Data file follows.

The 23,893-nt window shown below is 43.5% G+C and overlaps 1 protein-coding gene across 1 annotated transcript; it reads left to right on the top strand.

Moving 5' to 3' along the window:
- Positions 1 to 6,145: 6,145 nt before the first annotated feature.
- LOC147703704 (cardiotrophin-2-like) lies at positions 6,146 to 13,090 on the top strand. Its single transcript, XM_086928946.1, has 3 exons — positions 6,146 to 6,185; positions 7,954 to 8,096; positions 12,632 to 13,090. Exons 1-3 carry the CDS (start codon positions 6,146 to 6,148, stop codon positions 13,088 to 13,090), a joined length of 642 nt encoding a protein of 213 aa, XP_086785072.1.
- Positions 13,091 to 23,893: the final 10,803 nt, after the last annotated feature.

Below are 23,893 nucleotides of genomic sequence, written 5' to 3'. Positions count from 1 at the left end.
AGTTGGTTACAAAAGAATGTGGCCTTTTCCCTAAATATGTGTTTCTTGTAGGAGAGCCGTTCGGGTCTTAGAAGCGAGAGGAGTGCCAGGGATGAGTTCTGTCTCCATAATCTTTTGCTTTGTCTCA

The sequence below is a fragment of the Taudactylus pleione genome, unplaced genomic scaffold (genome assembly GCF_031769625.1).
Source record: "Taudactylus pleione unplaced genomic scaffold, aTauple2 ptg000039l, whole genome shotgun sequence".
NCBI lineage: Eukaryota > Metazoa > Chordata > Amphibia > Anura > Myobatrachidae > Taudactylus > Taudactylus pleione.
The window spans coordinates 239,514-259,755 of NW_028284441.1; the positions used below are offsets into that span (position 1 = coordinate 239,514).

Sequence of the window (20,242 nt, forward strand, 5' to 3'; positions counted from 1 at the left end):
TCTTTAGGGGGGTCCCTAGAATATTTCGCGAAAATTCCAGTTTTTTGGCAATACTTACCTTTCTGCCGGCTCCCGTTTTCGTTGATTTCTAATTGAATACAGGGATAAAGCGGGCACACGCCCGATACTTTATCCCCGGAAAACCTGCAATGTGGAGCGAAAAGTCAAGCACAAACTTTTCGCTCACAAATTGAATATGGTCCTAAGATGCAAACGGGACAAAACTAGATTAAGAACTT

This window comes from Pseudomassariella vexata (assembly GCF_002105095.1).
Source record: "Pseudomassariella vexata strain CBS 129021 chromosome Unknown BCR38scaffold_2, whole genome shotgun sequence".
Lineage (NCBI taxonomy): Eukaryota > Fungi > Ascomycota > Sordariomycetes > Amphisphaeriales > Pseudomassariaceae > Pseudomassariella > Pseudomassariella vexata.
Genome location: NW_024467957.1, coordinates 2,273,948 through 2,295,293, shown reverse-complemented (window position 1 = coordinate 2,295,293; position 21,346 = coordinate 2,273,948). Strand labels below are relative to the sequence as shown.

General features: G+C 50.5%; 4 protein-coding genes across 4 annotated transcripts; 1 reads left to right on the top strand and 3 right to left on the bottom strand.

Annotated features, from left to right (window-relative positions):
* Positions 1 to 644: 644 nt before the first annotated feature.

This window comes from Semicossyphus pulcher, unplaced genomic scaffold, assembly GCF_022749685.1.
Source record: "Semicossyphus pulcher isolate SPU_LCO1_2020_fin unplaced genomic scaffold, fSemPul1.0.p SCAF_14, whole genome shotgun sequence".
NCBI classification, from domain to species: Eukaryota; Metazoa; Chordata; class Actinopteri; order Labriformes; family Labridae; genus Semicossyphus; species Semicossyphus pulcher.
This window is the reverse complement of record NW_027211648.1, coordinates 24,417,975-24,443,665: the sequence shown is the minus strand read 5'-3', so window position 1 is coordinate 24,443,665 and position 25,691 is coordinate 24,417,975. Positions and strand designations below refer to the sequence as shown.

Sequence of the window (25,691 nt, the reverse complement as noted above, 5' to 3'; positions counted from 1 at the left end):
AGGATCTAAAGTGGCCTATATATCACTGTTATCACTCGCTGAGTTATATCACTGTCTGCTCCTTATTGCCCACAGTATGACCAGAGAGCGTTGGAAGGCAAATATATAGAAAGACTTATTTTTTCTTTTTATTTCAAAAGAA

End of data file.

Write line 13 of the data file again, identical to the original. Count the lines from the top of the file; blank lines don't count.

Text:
TCTTTAGGGGGGTCCCTAGAATATTTCGCGAAAATTCCAGTTTTTTGGCAATACTTACCTTTCTGCCGGCTCCCGTTTTCGTTGATTTCTAATTGAATACAGGGATAAAGCGGGCACACGCCCGATACTTTATCCCCGGAAAACCTGCAATGTGGAGCGAAAAGTCAAGCACAAACTTTTCGCTCACAAATTGAATATGGTCCTAAGATGCAAACGGGACAAAACTAGATTAAGAACTT